ThinkDocs started out as a graphic forms engine, which applied the concept of data stored in a database and hooked “live” into the assembled document. It used DocVariables in assembled documents to retain a live-link to “answer data” stored in a database after the document was assembled. As such, the system lacked any support for conditional logic on text in the template, unless the text itself was stored in the database and used to set the value of a DocVariable in the assembled document. ThinkDocs appealed to users because of the “live” link—but in practice such live links worked only with simplistic documents – those templates lacking any complex embedded logic.
Form Bank, from now defunct ExperText Systems Ltd, was developed by Doug Simpson. It made clever use of an automated teller metaphor, with developers depositing materials into the system, users withdrawing them, and a :”bank manager” determining who can do what. It depended on Microsoft Access for a database of clauses, questions and other components that could be shared across multiple forms and managed by a group of cooperating users.
MillRace, from Old Mill Software was designed to allow attorneys to build documents by combing through annotated collections of forms and clauses, based on client requirements and negotiated issues. It rejected the “QUAIL” – question, answer and imbedded (sic) logic – approach of most document assembly system. Development was ceased in 1997.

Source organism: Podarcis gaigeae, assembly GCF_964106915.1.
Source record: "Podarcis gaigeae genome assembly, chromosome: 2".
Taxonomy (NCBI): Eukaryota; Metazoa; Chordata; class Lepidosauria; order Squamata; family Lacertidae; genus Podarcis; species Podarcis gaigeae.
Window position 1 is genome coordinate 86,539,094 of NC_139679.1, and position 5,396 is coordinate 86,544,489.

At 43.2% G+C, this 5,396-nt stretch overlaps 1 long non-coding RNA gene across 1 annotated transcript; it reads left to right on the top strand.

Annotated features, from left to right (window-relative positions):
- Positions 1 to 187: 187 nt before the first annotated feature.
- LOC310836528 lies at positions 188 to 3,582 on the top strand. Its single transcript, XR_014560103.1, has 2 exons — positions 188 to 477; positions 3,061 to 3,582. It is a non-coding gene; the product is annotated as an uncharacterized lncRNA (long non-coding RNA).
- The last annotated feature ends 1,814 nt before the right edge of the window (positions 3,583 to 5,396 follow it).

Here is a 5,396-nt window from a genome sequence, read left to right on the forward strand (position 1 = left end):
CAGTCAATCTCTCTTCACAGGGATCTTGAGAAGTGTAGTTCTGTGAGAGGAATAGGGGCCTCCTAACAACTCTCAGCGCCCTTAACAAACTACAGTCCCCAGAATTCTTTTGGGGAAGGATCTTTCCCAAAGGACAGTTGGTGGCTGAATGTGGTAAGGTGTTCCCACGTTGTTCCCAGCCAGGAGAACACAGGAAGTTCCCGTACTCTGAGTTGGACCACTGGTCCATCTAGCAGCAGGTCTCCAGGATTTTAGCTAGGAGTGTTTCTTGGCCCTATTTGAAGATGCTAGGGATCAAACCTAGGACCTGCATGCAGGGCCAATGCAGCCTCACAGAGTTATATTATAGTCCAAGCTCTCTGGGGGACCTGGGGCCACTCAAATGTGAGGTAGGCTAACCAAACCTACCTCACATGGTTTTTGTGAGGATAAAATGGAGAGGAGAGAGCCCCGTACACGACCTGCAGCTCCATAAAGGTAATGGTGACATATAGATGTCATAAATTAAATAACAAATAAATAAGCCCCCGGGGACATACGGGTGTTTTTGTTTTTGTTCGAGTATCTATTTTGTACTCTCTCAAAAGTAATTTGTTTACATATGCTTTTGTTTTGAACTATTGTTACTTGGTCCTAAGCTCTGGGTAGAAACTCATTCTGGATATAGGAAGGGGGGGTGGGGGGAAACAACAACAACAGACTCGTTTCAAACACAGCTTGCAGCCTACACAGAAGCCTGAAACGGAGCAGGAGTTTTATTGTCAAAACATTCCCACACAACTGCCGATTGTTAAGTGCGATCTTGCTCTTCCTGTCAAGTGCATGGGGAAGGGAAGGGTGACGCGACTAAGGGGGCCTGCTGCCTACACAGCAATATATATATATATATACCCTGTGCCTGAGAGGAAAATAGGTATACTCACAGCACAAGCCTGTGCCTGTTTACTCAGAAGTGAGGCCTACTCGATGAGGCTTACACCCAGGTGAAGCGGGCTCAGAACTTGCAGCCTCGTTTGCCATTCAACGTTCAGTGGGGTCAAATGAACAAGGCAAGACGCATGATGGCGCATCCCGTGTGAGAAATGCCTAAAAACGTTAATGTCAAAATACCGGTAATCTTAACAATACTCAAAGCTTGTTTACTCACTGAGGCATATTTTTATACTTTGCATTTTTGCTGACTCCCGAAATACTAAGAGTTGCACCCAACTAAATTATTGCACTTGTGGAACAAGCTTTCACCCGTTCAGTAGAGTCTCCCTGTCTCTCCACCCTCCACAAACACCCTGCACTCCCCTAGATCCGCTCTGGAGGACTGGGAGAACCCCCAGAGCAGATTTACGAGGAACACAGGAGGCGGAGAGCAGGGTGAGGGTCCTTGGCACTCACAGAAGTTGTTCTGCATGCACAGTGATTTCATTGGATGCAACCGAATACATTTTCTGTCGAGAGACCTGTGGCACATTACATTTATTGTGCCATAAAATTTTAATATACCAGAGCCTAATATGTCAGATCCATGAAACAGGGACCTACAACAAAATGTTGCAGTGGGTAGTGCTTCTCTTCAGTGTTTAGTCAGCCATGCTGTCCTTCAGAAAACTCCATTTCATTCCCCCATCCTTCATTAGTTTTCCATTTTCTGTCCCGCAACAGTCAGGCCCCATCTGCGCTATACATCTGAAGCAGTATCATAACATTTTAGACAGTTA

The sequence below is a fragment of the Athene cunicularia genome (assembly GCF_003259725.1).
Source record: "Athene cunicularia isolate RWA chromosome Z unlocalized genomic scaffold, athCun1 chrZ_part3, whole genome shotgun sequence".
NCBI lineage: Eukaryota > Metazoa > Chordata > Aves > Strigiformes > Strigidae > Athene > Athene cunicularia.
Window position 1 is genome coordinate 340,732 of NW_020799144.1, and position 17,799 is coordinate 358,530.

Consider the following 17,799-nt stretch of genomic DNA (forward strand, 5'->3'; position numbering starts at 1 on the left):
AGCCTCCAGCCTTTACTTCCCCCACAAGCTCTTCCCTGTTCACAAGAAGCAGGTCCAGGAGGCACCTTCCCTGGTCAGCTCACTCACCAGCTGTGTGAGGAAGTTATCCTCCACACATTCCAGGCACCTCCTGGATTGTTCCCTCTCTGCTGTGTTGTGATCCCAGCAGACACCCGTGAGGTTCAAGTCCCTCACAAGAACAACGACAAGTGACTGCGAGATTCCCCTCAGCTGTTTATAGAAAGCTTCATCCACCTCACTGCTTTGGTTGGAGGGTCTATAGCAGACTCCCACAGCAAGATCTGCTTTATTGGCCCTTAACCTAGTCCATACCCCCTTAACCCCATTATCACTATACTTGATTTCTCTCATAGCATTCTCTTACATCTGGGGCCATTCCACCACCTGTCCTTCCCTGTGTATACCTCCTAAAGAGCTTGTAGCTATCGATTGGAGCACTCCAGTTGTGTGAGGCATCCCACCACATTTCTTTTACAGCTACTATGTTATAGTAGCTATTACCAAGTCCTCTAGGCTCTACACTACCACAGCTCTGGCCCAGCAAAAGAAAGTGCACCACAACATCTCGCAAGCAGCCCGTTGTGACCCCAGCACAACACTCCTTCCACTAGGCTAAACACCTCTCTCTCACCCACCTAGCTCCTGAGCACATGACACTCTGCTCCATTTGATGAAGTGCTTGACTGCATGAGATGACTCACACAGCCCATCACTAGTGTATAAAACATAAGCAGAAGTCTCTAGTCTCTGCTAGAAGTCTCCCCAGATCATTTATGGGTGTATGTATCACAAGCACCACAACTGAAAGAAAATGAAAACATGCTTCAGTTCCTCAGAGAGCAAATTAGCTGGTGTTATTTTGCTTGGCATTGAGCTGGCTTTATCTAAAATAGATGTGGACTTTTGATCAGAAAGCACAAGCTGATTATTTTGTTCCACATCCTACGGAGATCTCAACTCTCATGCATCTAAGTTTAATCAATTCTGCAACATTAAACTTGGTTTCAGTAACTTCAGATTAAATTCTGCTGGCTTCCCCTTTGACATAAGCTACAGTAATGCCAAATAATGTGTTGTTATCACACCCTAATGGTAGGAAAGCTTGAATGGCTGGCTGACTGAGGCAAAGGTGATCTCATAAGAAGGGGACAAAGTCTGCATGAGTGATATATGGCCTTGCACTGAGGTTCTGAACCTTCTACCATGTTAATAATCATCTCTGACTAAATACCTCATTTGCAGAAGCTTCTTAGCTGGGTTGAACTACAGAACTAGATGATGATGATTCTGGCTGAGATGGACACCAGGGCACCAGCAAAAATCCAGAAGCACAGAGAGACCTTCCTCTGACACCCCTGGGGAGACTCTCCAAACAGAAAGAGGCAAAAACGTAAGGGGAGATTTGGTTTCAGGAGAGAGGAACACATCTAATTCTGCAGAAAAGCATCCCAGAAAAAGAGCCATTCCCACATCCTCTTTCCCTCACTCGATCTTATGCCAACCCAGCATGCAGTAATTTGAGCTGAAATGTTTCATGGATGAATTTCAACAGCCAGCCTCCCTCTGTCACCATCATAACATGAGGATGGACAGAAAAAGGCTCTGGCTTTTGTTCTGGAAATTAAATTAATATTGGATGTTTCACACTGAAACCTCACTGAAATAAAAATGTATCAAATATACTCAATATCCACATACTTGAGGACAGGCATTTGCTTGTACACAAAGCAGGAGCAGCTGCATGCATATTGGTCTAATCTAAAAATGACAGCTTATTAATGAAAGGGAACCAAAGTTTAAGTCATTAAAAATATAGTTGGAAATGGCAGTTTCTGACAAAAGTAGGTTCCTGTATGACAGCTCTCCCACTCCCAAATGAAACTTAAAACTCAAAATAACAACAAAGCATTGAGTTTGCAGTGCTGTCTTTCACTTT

NovaDocs, from Novation Corporation in was conceived by James Conger. It provided the basics of document assembly in an easy-to use and attractive package that exploits such features as collapsible outlines and drag and drop. Clauses and questions could be edited on the fly while assembling documents and making for little distinction between developer and user modes. However, it lacked conditional logic, repeat loops, answer validation and other features standard in most document assembly engines.